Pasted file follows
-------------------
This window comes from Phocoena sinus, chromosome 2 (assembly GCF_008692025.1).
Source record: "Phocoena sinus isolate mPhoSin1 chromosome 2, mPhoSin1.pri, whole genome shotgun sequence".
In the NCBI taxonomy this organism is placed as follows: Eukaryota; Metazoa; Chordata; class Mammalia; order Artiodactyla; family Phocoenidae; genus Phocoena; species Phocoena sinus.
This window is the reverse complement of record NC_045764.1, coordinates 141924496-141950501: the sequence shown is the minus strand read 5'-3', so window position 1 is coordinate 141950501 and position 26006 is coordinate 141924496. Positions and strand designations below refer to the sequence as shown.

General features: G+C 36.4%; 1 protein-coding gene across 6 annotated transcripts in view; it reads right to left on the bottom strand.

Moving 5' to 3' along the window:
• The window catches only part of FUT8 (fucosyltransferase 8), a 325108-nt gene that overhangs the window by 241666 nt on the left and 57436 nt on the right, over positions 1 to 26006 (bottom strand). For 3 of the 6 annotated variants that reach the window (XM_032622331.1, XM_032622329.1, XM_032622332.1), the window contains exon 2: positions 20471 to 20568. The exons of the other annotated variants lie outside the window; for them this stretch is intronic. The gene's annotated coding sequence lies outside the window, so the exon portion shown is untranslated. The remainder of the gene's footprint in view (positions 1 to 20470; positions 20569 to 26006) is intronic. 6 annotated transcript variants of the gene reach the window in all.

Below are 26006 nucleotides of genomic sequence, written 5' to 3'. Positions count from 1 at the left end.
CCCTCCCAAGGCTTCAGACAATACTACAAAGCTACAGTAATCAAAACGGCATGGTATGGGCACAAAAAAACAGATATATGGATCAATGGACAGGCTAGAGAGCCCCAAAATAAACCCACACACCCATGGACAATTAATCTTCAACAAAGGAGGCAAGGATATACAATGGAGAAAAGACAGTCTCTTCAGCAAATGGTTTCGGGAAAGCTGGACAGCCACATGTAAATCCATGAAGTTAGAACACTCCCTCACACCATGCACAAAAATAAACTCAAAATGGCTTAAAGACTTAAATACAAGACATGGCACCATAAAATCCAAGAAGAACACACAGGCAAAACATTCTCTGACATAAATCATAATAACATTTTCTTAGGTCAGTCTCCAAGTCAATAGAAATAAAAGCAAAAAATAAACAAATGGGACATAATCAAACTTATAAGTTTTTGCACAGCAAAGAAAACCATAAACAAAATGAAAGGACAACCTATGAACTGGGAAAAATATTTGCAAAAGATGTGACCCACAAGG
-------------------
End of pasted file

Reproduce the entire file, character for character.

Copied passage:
This window comes from Phocoena sinus, chromosome 2 (assembly GCF_008692025.1).
Source record: "Phocoena sinus isolate mPhoSin1 chromosome 2, mPhoSin1.pri, whole genome shotgun sequence".
In the NCBI taxonomy this organism is placed as follows: Eukaryota; Metazoa; Chordata; class Mammalia; order Artiodactyla; family Phocoenidae; genus Phocoena; species Phocoena sinus.
This window is the reverse complement of record NC_045764.1, coordinates 141924496-141950501: the sequence shown is the minus strand read 5'-3', so window position 1 is coordinate 141950501 and position 26006 is coordinate 141924496. Positions and strand designations below refer to the sequence as shown.

General features: G+C 36.4%; 1 protein-coding gene across 6 annotated transcripts in view; it reads right to left on the bottom strand.

Moving 5' to 3' along the window:
• The window catches only part of FUT8 (fucosyltransferase 8), a 325108-nt gene that overhangs the window by 241666 nt on the left and 57436 nt on the right, over positions 1 to 26006 (bottom strand). For 3 of the 6 annotated variants that reach the window (XM_032622331.1, XM_032622329.1, XM_032622332.1), the window contains exon 2: positions 20471 to 20568. The exons of the other annotated variants lie outside the window; for them this stretch is intronic. The gene's annotated coding sequence lies outside the window, so the exon portion shown is untranslated. The remainder of the gene's footprint in view (positions 1 to 20470; positions 20569 to 26006) is intronic. 6 annotated transcript variants of the gene reach the window in all.

Below are 26006 nucleotides of genomic sequence, written 5' to 3'. Positions count from 1 at the left end.
CCCTCCCAAGGCTTCAGACAATACTACAAAGCTACAGTAATCAAAACGGCATGGTATGGGCACAAAAAAACAGATATATGGATCAATGGACAGGCTAGAGAGCCCCAAAATAAACCCACACACCCATGGACAATTAATCTTCAACAAAGGAGGCAAGGATATACAATGGAGAAAAGACAGTCTCTTCAGCAAATGGTTTCGGGAAAGCTGGACAGCCACATGTAAATCCATGAAGTTAGAACACTCCCTCACACCATGCACAAAAATAAACTCAAAATGGCTTAAAGACTTAAATACAAGACATGGCACCATAAAATCCAAGAAGAACACACAGGCAAAACATTCTCTGACATAAATCATAATAACATTTTCTTAGGTCAGTCTCCAAGTCAATAGAAATAAAAGCAAAAAATAAACAAATGGGACATAATCAAACTTATAAGTTTTTGCACAGCAAAGAAAACCATAAACAAAATGAAAGGACAACCTATGAACTGGGAAAAATATTTGCAAAAGATGTGACCCACAAGG